Thursday, 13 October 2011

the colour of poverty

i feel like i have more to say on the topic i raised yesterday. mostly about why i felt so uncomfortable with the way "harry's law" was set up, in terms of the racial divide and the power dynamics between white and black. in terms of who were the helpers and who were the helped.

one of the sources of my discomfort is the advertising campaigns on television by agencies working with the impoverished, in order to relieve the burdens of the severely impoverished. those ads bother me, not because i don't want to be confronted with those pictures - so the "please don't change the channel" line is particularly patronising and annoying.

what bothers me is that the poor are always, and i mean always, people of colour. and those helping are always white. the power structure is so clearly laid out, in terms of who has the power to help, who is magnamious, charitable, caring; and who are the takers, the needy, the receivers. whose hand is on top and whose hand is below. clearly defined by colour.

we never get the image of wealthy people of colour giving aid to impoverished white folk. why is that? are there no impoverished white folk who are in need of assistance? there surely are. have a look through eastern europe and the former soviet states. there is significant poverty and hardship, and people who definitely are deserving of our help. but they are never in the picture.

look through the united states, europe and britain. again there are white people who feature amongst the impoverished, the destitute and the homeless. but they are also never in the picture as the ones in need of help.

i understand that some of the worst drought and death from starvation is happening in africa. there's a lot of it in asia as well, sure. but how come these agencies never, ever advertise for impoverished white people at all. do they think the audience won't react positively to such images, will refuse to donate? do they anticipate there will be howls of outrage? i can't imagine it's because they think those people aren't worth helping, so i can't think of any other explanation.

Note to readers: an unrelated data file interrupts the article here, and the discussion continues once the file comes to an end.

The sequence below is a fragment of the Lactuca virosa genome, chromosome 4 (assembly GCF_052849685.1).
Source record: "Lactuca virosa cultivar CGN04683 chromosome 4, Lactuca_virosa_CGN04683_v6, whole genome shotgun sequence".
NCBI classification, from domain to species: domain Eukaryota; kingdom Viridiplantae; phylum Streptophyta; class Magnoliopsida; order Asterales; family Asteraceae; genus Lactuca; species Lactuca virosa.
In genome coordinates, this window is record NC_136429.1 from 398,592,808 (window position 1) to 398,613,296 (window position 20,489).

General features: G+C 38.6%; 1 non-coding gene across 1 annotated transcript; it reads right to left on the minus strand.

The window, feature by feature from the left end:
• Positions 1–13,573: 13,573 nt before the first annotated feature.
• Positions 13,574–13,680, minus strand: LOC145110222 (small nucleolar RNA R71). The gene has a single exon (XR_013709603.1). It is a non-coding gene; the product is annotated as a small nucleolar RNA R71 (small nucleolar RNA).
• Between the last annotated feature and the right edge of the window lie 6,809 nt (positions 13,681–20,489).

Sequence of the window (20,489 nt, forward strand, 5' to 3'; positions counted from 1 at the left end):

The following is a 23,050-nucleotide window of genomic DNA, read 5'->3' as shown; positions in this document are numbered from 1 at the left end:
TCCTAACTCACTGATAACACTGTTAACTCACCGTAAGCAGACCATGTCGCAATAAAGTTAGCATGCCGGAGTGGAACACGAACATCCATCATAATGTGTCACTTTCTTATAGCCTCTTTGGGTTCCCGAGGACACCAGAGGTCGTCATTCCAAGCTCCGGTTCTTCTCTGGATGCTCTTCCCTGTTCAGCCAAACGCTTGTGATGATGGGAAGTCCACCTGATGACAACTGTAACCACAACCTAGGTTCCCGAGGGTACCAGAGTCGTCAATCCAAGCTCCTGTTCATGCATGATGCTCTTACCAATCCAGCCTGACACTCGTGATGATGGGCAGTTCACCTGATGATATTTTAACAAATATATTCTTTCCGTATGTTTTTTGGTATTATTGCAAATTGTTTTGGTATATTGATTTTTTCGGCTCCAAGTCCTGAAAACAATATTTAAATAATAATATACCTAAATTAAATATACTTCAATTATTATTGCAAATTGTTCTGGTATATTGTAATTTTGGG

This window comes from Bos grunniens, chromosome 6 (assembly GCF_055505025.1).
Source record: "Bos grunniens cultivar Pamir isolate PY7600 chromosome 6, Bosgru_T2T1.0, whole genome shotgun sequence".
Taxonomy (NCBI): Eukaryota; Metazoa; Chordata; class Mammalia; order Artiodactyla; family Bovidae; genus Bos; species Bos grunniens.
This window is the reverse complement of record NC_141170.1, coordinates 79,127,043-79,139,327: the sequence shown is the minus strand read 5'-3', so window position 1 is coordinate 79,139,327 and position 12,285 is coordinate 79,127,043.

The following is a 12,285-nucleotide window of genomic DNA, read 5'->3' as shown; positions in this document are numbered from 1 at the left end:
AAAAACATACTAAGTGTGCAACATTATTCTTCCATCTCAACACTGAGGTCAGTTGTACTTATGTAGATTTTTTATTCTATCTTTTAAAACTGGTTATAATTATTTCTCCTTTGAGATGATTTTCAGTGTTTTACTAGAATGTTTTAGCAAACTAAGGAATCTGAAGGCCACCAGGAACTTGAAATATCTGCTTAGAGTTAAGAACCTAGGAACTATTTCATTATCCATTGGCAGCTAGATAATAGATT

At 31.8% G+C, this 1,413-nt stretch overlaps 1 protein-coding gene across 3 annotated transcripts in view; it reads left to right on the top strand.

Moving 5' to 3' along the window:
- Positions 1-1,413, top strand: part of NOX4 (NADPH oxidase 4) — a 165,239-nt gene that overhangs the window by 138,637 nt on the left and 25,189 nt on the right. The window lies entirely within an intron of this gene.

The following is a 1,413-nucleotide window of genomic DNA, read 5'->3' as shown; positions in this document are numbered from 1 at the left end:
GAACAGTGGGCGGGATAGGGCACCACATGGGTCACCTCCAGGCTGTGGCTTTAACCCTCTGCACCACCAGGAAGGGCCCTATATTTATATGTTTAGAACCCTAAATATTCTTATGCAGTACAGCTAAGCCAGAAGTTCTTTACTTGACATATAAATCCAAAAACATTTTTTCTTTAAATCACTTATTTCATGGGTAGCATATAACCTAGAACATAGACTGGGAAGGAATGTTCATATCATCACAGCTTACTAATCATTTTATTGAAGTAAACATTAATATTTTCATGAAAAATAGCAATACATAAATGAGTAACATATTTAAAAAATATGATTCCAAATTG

we never hear of people like petra bagust or other famous white people travelling to parts of europe in their charitable endeavours. not george clooney or angelina jolie. they could visit the impoverished parts of bosnia or chechnya, and have pictures of themselves doing wonderful charitable deeds. but no-one ever seems to. maybe it isn't as good for the public image if the charity isn't directed to people of colour. i wonder what it would be like if samuel jackson or denzel washington started putting out publicity shots of themselves giving aid to impoverished white people. would it increase their popularity? somehow i doubt it.

so this is one of the reasons for my gut reaction to the programme yesterday - that internal feeling of more than just discomfort, probably closer to anger and frustration. i'm sick of the way this power dynamic is constantly reinforced by organisations that are apparently charitable in purpose. and i don't enjoy it being further reinforced by television programmes appealing to a mass market. i hate that it goes unnoticed by the majority of people who are watching. i hate that the messages are internalised and become part of the way we view the world. it's not going to change just because i stop watching either, so exhortations to use the off button or the remote are a complete waste of time.

we need to change the picture. i just don't know how.

1 comment:

malifin said...

Most of the aid agencies in question, World Vision, Oxfam etc choose to focus on the worst instances of hunger and deprivation in the world, which are not to be found in the former USSR (except for the non-white parts of the former USSR).

So they're simply showing what they do.

It's hardly their fault that the racist capitalist global system penalises people for not being white!

You're right though they should show more non-white people helping. Never mind the non-white people in the rich world like yourself, their efforts are at least a depenent on local aid workers who belong to the communities in question as they are on foreign donors.